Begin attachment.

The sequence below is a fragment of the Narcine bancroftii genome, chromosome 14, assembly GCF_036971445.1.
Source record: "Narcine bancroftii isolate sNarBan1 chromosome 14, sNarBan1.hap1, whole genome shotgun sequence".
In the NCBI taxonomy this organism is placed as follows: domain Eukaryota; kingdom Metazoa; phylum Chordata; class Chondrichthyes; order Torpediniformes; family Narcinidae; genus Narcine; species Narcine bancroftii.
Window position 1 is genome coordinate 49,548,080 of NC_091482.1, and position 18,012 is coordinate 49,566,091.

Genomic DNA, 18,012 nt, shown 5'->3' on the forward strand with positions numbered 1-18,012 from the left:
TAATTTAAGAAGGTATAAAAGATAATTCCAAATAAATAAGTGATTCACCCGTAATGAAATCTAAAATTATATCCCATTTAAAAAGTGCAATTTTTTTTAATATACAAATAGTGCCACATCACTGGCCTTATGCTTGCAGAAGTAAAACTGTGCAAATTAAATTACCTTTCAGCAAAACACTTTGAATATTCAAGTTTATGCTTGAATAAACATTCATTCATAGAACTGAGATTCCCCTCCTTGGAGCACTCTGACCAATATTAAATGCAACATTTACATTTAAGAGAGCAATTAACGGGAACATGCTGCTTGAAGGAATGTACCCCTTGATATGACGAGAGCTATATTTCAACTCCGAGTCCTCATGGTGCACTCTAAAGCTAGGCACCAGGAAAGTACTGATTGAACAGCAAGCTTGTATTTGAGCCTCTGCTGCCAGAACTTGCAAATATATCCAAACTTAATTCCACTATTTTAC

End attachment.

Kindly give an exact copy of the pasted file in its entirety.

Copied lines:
The sequence below is a fragment of the Narcine bancroftii genome, chromosome 14, assembly GCF_036971445.1.
Source record: "Narcine bancroftii isolate sNarBan1 chromosome 14, sNarBan1.hap1, whole genome shotgun sequence".
In the NCBI taxonomy this organism is placed as follows: domain Eukaryota; kingdom Metazoa; phylum Chordata; class Chondrichthyes; order Torpediniformes; family Narcinidae; genus Narcine; species Narcine bancroftii.
Window position 1 is genome coordinate 49,548,080 of NC_091482.1, and position 18,012 is coordinate 49,566,091.

Genomic DNA, 18,012 nt, shown 5'->3' on the forward strand with positions numbered 1-18,012 from the left:
TAATTTAAGAAGGTATAAAAGATAATTCCAAATAAATAAGTGATTCACCCGTAATGAAATCTAAAATTATATCCCATTTAAAAAGTGCAATTTTTTTTAATATACAAATAGTGCCACATCACTGGCCTTATGCTTGCAGAAGTAAAACTGTGCAAATTAAATTACCTTTCAGCAAAACACTTTGAATATTCAAGTTTATGCTTGAATAAACATTCATTCATAGAACTGAGATTCCCCTCCTTGGAGCACTCTGACCAATATTAAATGCAACATTTACATTTAAGAGAGCAATTAACGGGAACATGCTGCTTGAAGGAATGTACCCCTTGATATGACGAGAGCTATATTTCAACTCCGAGTCCTCATGGTGCACTCTAAAGCTAGGCACCAGGAAAGTACTGATTGAACAGCAAGCTTGTATTTGAGCCTCTGCTGCCAGAACTTGCAAATATATCCAAACTTAATTCCACTATTTTAC